As Marvin and Nina Vida began sizing up the older people around them, they began to worry. "So many older people have trouble even getting out of a chair," said Nina, 68. "They tend not to participate, to sit and say that's too hard, and they atrophy. We didn't want that to happen to us."
The Huntington Beach couple, who have been married 49 years, had no intentions of slowing down. Marvin, 71, still works full time as an attorney, and Nina is a fiction writer who's just finished her sixth book. But up until 18 months ago, neither had done much exercise. Both were overweight and out of shape. Furthermore, Nina struggled with high blood pressure and Marvin with arthritis and back problems.
"The more I read about exercise, the more I became convinced it was a good thing for people our age," Marvin said. "But we're not jocks. Believe me."
They joined a 24-Hour Fitness center but soon realized that membership alone wasn't enough. They asked to see a trainer and met Tracy Markley, a specialist in senior fitness. Markley began seeing each of them separately twice a week, putting them through a routine that included cardio work, either on a treadmill or exercise bike, weight training and stretching.
Markley also talked to them about their diet. After some experimenting, Nina found she did best on a low-fat, low-calorie diet, while Marvin did better on a high-protein, low-carbohydrate diet.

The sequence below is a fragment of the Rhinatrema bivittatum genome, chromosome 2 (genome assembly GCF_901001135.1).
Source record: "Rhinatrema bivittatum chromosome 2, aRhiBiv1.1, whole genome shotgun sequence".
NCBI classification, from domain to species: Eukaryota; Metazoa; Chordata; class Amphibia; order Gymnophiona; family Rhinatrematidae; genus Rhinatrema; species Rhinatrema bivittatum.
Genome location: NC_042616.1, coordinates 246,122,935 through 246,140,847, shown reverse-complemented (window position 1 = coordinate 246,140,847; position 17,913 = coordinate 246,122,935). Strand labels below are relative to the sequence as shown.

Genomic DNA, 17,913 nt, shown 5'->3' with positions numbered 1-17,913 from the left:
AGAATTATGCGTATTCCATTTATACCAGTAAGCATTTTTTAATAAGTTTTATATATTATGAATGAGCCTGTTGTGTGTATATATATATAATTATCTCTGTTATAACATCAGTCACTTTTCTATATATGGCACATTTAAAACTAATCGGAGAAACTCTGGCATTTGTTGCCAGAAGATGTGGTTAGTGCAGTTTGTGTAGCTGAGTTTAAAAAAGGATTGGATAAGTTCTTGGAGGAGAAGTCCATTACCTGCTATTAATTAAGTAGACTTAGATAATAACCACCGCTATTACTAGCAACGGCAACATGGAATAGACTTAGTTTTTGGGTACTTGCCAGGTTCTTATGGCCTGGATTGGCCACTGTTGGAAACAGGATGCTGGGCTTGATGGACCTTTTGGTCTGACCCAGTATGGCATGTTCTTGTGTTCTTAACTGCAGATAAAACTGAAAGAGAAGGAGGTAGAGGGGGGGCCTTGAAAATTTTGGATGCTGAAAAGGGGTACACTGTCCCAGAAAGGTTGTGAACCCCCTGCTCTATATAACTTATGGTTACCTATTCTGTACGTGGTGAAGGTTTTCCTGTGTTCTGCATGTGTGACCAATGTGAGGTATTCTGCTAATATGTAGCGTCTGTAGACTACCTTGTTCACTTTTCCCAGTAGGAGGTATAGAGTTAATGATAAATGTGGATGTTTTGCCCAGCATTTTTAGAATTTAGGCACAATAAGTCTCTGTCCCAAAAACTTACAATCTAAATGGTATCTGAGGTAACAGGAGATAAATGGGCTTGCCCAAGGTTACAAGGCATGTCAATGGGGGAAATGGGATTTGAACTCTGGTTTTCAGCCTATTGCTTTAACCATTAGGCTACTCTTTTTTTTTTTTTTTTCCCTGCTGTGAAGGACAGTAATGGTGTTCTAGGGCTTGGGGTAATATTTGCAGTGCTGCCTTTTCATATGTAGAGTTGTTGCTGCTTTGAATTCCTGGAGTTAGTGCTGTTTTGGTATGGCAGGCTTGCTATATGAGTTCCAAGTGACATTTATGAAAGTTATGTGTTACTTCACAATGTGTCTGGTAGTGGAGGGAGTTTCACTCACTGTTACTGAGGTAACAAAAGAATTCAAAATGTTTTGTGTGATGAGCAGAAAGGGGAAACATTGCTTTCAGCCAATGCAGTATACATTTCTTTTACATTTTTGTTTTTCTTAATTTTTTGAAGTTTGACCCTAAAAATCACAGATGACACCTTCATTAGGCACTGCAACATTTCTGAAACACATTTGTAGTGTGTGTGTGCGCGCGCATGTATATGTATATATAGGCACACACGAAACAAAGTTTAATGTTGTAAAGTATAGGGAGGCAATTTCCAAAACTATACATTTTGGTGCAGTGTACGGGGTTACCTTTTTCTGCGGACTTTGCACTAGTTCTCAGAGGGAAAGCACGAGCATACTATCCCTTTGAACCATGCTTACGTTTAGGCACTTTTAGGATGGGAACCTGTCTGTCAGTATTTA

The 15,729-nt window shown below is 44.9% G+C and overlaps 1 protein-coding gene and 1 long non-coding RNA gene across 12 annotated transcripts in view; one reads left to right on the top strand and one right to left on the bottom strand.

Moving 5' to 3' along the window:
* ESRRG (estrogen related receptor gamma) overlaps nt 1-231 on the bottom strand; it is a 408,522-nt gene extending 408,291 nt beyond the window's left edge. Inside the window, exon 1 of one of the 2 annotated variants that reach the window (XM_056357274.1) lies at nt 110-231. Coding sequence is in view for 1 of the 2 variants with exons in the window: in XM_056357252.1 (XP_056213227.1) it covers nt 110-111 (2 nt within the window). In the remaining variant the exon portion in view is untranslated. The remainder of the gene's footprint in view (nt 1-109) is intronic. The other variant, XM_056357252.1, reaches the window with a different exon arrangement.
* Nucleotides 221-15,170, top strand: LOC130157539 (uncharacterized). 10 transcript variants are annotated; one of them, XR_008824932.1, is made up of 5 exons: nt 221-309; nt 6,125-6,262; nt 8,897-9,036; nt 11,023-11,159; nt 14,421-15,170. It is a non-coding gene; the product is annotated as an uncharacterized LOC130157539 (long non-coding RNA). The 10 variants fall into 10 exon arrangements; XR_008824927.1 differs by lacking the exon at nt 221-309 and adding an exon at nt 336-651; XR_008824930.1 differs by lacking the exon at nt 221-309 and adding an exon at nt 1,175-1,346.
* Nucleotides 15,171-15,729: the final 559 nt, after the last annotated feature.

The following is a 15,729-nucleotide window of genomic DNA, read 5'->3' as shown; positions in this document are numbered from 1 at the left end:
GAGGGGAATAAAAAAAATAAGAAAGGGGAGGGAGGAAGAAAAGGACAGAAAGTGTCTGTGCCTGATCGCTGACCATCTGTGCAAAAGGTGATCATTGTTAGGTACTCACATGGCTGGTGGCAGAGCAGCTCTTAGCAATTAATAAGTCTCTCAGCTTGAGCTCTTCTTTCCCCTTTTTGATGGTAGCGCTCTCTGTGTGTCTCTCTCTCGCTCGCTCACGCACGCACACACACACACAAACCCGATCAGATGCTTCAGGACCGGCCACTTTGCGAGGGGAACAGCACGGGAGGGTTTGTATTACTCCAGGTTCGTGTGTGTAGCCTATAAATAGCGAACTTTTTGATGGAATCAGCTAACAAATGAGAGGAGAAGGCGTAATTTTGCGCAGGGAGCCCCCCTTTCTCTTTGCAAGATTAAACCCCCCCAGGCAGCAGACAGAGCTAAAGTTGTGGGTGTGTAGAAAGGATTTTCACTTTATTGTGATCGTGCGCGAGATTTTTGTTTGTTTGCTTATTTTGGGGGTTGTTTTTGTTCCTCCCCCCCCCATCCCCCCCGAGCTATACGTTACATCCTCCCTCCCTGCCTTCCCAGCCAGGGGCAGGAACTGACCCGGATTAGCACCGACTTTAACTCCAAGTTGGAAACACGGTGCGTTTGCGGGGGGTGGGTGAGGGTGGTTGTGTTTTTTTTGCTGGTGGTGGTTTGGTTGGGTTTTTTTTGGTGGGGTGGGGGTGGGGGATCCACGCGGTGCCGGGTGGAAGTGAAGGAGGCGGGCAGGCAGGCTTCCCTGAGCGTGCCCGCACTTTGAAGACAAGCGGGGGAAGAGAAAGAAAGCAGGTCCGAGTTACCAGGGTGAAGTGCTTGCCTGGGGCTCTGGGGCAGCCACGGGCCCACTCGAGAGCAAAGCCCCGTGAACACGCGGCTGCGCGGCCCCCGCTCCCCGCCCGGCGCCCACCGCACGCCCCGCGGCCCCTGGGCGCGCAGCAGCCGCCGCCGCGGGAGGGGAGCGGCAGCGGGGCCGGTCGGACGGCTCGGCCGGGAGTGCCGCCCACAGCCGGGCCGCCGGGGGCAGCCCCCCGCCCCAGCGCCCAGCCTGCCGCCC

After several months, the new regimen lowered Nina's blood pressure, so she needed less medication to control it, and over a year she dropped 20 pounds from her 5-foot-6 frame, taking her from 190 pounds to 170. "I'm still not skinny, but I'm skinnier."
Meanwhile, Marvin's weight fell from 250 to 200, he stopped feeling the ill effects of arthritis, and the chronic back problem he'd suffered for years disappeared. He became so enthralled with the benefits of exercise, he converted the couple's garage into a gym, with a treadmill, a recumbent bicycle, free weights, a universal weight machine and a fully mirrored wall.
"The cars stay outside because we're more important," he said.
Now Marvin works out in his garage at least four times a week, doing 30 minutes of cardio work and 30 minutes of weight training per session. "I look at it this way," Marvin said. "Exercise is my medicine, and I have to take it. The hardest part is just getting into the garage to start, but once I'm in, sometimes it turns out to be fun."
Nina walks on the treadmill for 30 to 45 minutes six days a week and works with weights once or twice in addition to a weekly session with Markley. Every weekend the couple take a long hike together. One of their favorites is the I Think I Can Trail in Crystal Cove, near Laguna Beach, which takes more than two hours to hike.
"Tracy provided the framework we needed," Marvin said. "She was encouraging and instructive, and we believed in her."
Though Marvin doesn't see Markley anymore because he's doing well on his own, Nina anticipates sticking with her weekly session. "I need the push," she said. "I'll probably see her for the rest of my life."
Tracy Markley, 36
Background: American Council on Exercise certified personal trainer, IDEA member and IDEA Elite personal fitness trainer. Specializes in senior fitness and exercise and the treatment of arthritis, osteoporosis and diabetes.
Personal best: "I'm noncompetitive."
Key in this case: "Marvin and Nina were ready to listen. They knew they needed to do this, and they did it."
Personal fitness routine: Walks every day and weight trains three to five days a week. "I work out with my clients and eat right."
Philosophy: "Fitness is more about being able to do everyday activities without pain, to have energy and to feel good about yourself inside and out than about being a size 2 with a perfect body."